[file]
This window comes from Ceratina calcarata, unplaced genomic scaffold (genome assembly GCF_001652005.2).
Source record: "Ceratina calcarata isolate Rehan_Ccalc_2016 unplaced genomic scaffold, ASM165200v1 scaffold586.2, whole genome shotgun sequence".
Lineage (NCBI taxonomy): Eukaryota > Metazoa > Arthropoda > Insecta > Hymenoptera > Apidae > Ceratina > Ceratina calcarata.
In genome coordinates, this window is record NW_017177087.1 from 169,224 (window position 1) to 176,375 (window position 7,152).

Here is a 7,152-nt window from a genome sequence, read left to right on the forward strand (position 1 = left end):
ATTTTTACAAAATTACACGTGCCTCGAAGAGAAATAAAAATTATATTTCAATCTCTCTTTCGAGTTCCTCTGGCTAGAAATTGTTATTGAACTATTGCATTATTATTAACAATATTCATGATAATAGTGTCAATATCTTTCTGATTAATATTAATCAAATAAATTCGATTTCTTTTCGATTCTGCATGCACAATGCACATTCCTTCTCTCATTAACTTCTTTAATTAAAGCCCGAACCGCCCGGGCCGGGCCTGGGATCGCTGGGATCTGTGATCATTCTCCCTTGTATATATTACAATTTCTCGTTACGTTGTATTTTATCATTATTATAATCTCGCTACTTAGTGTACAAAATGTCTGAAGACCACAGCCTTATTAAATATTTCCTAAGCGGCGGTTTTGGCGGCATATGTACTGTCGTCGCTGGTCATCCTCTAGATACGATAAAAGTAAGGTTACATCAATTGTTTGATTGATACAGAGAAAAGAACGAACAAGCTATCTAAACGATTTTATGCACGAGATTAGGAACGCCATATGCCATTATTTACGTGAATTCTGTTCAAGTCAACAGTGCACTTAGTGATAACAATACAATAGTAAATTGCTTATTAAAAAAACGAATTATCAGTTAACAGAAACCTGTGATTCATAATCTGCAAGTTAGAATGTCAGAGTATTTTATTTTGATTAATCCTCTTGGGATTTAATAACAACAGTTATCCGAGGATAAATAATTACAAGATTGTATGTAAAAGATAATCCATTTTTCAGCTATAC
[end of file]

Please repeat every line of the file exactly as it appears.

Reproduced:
This window comes from Ceratina calcarata, unplaced genomic scaffold (genome assembly GCF_001652005.2).
Source record: "Ceratina calcarata isolate Rehan_Ccalc_2016 unplaced genomic scaffold, ASM165200v1 scaffold586.2, whole genome shotgun sequence".
Lineage (NCBI taxonomy): Eukaryota > Metazoa > Arthropoda > Insecta > Hymenoptera > Apidae > Ceratina > Ceratina calcarata.
In genome coordinates, this window is record NW_017177087.1 from 169,224 (window position 1) to 176,375 (window position 7,152).

Here is a 7,152-nt window from a genome sequence, read left to right on the forward strand (position 1 = left end):
ATTTTTACAAAATTACACGTGCCTCGAAGAGAAATAAAAATTATATTTCAATCTCTCTTTCGAGTTCCTCTGGCTAGAAATTGTTATTGAACTATTGCATTATTATTAACAATATTCATGATAATAGTGTCAATATCTTTCTGATTAATATTAATCAAATAAATTCGATTTCTTTTCGATTCTGCATGCACAATGCACATTCCTTCTCTCATTAACTTCTTTAATTAAAGCCCGAACCGCCCGGGCCGGGCCTGGGATCGCTGGGATCTGTGATCATTCTCCCTTGTATATATTACAATTTCTCGTTACGTTGTATTTTATCATTATTATAATCTCGCTACTTAGTGTACAAAATGTCTGAAGACCACAGCCTTATTAAATATTTCCTAAGCGGCGGTTTTGGCGGCATATGTACTGTCGTCGCTGGTCATCCTCTAGATACGATAAAAGTAAGGTTACATCAATTGTTTGATTGATACAGAGAAAAGAACGAACAAGCTATCTAAACGATTTTATGCACGAGATTAGGAACGCCATATGCCATTATTTACGTGAATTCTGTTCAAGTCAACAGTGCACTTAGTGATAACAATACAATAGTAAATTGCTTATTAAAAAAACGAATTATCAGTTAACAGAAACCTGTGATTCATAATCTGCAAGTTAGAATGTCAGAGTATTTTATTTTGATTAATCCTCTTGGGATTTAATAACAACAGTTATCCGAGGATAAATAATTACAAGATTGTATGTAAAAGATAATCCATTTTTCAGCTATAC